THE CROWN Prosecution Service (CPS) failed to use evidence against five police officers on trial for the killing of a black man, Christopher Alder. The five officers were charged with manslaughter and failure of duty in a public office after Christopher was unlawfully killed on 1 April 1998.
Christopher died face down, handcuffed on the floor of the custody suite of Queen's Garden police station in Hull. Christopher's dying moments were captured on the police CCTV. 'Monkey noises and laughter were picked up by recording equipment as Christopher lay dead in a police station surrounded by officers,' the Daily Mirror said this week.
This information was discovered during the trial of John Dunn, Neil Blakely, Mark Ellerington, Nigel Dawson and Matthew Barr earlier this month. But this evidence was kept from the jury in the trial.
The excuse given by the Crown Prosecution Service head of division Christopher Enzor was, 'We cannot establish who made the noises and who was laughing. For that reason we cannot argue that the chimpanzee monkey sounds are admissible.' Enzor claimed, 'The prosecution would have to prove beyond all reasonable doubt that the sounds had racial motivation. The evidence falls a long way short of this standard.' Leading lawyers said the decision was 'legal nonsense'.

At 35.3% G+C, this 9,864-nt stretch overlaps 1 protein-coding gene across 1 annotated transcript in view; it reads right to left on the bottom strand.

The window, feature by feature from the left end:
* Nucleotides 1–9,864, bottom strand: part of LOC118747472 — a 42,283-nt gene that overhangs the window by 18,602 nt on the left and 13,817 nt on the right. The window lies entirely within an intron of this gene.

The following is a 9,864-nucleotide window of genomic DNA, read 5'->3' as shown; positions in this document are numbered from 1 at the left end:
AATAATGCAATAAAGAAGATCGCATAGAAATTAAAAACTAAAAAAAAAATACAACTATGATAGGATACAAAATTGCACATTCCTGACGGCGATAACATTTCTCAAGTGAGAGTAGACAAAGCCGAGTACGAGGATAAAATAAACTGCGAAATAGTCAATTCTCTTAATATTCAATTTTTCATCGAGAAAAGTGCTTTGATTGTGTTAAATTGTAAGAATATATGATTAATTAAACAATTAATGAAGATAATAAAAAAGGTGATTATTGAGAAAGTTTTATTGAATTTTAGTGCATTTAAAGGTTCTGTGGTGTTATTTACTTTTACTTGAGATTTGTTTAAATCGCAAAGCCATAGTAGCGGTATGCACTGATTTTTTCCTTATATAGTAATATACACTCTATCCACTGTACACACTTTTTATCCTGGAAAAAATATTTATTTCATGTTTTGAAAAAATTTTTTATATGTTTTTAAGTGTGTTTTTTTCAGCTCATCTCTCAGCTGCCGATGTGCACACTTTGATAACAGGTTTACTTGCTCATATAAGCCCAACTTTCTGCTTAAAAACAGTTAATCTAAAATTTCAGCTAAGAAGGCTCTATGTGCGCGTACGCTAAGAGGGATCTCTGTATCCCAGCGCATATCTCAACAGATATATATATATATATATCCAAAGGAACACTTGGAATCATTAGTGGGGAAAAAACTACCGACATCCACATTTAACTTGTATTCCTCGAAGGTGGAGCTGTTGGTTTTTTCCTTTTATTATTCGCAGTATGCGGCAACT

'It's shut the door on the truth,' said barrister Peter Herbert, who sits on the Attorney General's race advisory committee. 'People know such noises are the way to be abusive to black people-and this happened in a British police station. The jury should have been informed.' The CPS never presented racism as a factor in the unlawful killing of Christopher Alder.
The trial judge ordered the jury to acquit the five officers. All five police officers returned to work the next day. The person responsible for the CPS is the Attorney General, Lord Peter Goldsmith QC. He had the cheek to turn up to a packed screening of the film Injustice, about deaths in police custody, last week.
In the audience was Janet Alder, Christopher's sister. She told the audience, 'None of us are safe-this could happen to any one of us. We must have a public inquiry. This evidence has existed since Christopher died in the police station.'